Wednesday, November 13, 2013
Can a White Person Use The N-Word and Not be Racist? Yes
When can a white person use the n-word and not be considered a racist?
Some would say never. But that's wrong. There are exceptions.
The use of the n-word by whites in team-sports locker-rooms is a hot-button issue right now with that Miami Dolphins' scandal raging in the media. Miami lineman Richie Incognito has been demonized for bullying teammate Jonathan Martin. One of the charges is that Incognito, who is white, called Martin, who is black, the n-word. Incognito, though, vehemently denies he's a racist, claiming he has a pass from black players to use that word..
According to sources close to some Dolphins' black players, Incognito is right..In his dealings with Martin he may be treading in bully territory, but him using the n-word in dialogues with Martin shouldn't, insist the sources, brand him racist. Sources report that Incognito is like an "honorary brother" who can say things other white players can't.
In the outside world, Incognito, for using the n-word in that context, is bound to be dubbed racist. But in the specialized pro-football locker room, which has its own rules, he does rate a pass, considering his relationship with black players, allowing him to escape the racist tag..
I've witnessed this kind of special situation. I remember a time, back in the day, in the Cal football locker room after a practice when a white player towel-snapped a black player, saying "Hey, nigger." The black replied, "Go to hell, white boy." Both were laughing at the time. It was locker-room horseplay, sprinkled with racial terms, that wasn't racist. Those guys had a special relationship. But there were other whites in that locker room who couldn't have had that same exchange with that black player without ugly consequences. On the other hand that white player couldn't have fooled around like that with other blacks. There's a tightrope in those situations.Walking on it isn't easy..
But how about outside the locker room? When can whites use the n-word and not be branded racist? If you have a relationship with a black that allows casual use of the n-word, you're OK. Of course, it's fair game to use the n-word in conversations about racial slurs. After all, it's hard to talk about saying "nigger" without saying it. But some whites are so uncomfortable with the word they wouldn't even use it in serious discussions.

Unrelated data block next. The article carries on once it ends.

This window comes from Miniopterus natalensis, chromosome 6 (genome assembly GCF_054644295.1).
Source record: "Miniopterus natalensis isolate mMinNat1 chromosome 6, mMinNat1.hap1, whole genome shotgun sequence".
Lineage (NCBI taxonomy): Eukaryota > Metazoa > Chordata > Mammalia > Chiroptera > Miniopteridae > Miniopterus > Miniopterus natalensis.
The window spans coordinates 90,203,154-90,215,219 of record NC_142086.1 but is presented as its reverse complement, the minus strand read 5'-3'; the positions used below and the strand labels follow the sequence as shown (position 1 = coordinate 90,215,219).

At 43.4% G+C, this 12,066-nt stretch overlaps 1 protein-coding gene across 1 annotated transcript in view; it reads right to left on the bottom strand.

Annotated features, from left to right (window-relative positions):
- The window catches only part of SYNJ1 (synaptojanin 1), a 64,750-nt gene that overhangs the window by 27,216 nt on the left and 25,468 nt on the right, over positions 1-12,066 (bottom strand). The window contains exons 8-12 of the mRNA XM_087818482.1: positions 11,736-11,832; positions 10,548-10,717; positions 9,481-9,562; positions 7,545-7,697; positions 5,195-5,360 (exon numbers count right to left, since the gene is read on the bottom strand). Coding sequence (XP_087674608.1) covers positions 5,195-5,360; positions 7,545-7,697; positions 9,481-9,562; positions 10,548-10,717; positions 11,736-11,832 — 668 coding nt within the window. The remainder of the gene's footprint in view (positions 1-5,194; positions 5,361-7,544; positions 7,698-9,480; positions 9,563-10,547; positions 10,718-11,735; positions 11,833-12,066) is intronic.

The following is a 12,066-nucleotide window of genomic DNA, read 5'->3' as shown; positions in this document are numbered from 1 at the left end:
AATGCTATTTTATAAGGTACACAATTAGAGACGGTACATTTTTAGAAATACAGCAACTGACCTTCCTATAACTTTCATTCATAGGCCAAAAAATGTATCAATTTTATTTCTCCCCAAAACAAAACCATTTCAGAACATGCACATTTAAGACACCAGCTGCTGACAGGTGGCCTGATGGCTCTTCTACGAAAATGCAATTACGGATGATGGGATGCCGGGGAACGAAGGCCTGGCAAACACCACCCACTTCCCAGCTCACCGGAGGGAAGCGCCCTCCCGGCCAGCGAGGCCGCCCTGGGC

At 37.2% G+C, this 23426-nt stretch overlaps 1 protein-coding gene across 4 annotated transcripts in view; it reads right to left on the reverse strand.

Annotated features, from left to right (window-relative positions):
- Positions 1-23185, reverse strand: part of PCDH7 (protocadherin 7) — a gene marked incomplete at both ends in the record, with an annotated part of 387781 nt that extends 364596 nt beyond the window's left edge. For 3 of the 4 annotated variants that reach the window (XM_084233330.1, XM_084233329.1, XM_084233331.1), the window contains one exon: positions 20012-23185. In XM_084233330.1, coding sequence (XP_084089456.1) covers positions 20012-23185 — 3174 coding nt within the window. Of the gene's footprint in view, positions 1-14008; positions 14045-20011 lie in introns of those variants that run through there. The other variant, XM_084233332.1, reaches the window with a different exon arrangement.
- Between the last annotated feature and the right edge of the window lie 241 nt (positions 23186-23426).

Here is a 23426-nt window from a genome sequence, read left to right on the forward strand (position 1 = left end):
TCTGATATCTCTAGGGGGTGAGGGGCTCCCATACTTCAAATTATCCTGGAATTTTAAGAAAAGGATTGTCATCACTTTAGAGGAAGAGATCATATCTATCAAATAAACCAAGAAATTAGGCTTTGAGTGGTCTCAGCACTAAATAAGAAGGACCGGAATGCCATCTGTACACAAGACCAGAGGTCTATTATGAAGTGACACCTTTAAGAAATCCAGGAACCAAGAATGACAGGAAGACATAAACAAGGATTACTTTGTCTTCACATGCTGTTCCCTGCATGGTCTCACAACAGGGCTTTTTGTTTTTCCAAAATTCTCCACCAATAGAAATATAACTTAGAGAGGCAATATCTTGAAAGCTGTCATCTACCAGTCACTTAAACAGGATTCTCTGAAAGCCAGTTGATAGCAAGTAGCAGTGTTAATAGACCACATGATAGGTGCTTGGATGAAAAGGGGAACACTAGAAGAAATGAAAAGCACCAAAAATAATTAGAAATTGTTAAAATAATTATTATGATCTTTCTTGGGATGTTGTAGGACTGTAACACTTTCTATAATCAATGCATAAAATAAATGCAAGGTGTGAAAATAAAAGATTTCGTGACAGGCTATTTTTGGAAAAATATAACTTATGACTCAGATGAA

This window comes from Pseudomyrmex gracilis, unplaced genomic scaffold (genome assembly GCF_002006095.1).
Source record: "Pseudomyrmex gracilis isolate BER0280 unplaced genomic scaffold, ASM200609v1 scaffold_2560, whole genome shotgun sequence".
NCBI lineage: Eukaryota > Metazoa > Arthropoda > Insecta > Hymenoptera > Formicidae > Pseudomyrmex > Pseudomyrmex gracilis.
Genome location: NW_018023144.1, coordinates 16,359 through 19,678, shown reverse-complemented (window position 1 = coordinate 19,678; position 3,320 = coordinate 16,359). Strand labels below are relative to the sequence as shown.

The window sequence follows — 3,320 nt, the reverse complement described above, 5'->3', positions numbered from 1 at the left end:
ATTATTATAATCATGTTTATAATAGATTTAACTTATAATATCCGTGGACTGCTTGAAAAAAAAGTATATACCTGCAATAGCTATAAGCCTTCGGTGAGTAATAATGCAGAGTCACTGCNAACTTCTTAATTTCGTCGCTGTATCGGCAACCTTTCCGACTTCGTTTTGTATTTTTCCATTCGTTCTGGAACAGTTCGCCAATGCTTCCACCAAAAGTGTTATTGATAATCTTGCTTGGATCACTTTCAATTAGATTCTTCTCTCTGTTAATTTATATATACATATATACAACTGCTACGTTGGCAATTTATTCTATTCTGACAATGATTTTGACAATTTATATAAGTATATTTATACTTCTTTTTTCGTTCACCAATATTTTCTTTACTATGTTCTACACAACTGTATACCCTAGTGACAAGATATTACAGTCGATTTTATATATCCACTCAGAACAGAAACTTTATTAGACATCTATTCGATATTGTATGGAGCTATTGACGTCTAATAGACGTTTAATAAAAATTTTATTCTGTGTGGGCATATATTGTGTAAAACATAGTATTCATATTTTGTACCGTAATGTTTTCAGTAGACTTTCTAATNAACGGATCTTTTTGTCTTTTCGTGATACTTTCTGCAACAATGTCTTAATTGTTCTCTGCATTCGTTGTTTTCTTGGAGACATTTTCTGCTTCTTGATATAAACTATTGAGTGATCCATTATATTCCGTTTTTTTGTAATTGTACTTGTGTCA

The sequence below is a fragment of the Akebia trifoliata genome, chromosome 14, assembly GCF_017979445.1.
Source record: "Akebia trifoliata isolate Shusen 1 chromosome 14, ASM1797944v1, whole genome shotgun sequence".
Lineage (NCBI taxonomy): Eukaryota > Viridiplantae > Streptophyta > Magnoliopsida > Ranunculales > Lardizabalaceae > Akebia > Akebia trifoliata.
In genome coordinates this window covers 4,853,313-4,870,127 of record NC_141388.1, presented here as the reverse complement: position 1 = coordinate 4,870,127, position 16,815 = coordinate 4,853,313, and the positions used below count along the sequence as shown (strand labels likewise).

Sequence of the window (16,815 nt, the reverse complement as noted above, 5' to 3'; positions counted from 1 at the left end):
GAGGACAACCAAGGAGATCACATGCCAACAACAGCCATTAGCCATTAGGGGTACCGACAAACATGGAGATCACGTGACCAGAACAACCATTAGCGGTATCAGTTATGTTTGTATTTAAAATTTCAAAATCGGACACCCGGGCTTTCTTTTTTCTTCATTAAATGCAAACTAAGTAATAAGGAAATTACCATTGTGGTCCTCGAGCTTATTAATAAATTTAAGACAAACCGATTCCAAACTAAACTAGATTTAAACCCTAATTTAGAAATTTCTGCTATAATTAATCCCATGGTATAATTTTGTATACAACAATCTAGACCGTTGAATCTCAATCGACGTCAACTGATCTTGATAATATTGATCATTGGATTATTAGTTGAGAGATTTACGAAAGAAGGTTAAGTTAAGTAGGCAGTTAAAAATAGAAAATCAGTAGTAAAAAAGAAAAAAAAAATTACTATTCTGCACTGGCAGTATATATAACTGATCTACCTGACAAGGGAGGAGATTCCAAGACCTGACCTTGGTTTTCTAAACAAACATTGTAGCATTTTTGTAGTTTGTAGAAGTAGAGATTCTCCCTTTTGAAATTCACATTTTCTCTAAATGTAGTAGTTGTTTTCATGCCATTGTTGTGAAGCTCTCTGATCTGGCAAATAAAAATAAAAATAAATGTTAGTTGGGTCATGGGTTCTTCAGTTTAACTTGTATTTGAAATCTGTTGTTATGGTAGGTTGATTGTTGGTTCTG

But there's another side to whites using the n-word. It's generational. Whites in their teens and twenties use the n-word in a special way.. They've been influenced by years of listening to hip-hop music where rappers use the n-word in non-racist ways. To them, the n-word is merely part of pop-culture slang, like dawg and dude. I've heard white kids great each other with; "What's up, nigga." That's a white-washed version of the n-word, innocent and totally without venom.
Explains a white, 17-year-old from Beverly Hills: "I use nigga all the time. I call my white buddies my niggas. It means you're my special friend. Only certain guys can be niggas. Only cool guys, only guys who have a lot going for them. To be a nigga, you've got to be cool. But I can't use the word around my parents or other older people. They don't get it. It's racist to them, but not to me. It's just a word. There's nothing mean about it."
Some white kids start young using the n-word. Last year, in a gym locker room in Marina del Rey, two boys, about nine years old and white, were romping around and playing, waiting for their Dad, who was in the shower. At one point one little kid said to the other: "Let's go, nigger." Then both ran off to another room. Other guys who heard it, all at least middle-aged by the way, looked at each other, startled. Clearly, these kids were close buddies To them the n-word had no negativity or racial charge.
With older people, though, those who lived through the black revolution, the n-word will probably always carry racism with it.
When whites use the n-word, they're tiptoeing through a mine-field, opening themselves up to accusations of racism. In many cases, probably most of the time, the accusation is on the money. At times, though, it isn't..
Things are changing. The world isn't what it used to be. It's in a rapid state of flux. It wouldn't surprise me if, in ten years, the racially-charged n-word, caught up in all the change, was mostly neutralized.
That would be a good thing.
Posted by Dennis Hunt at 1:51 PM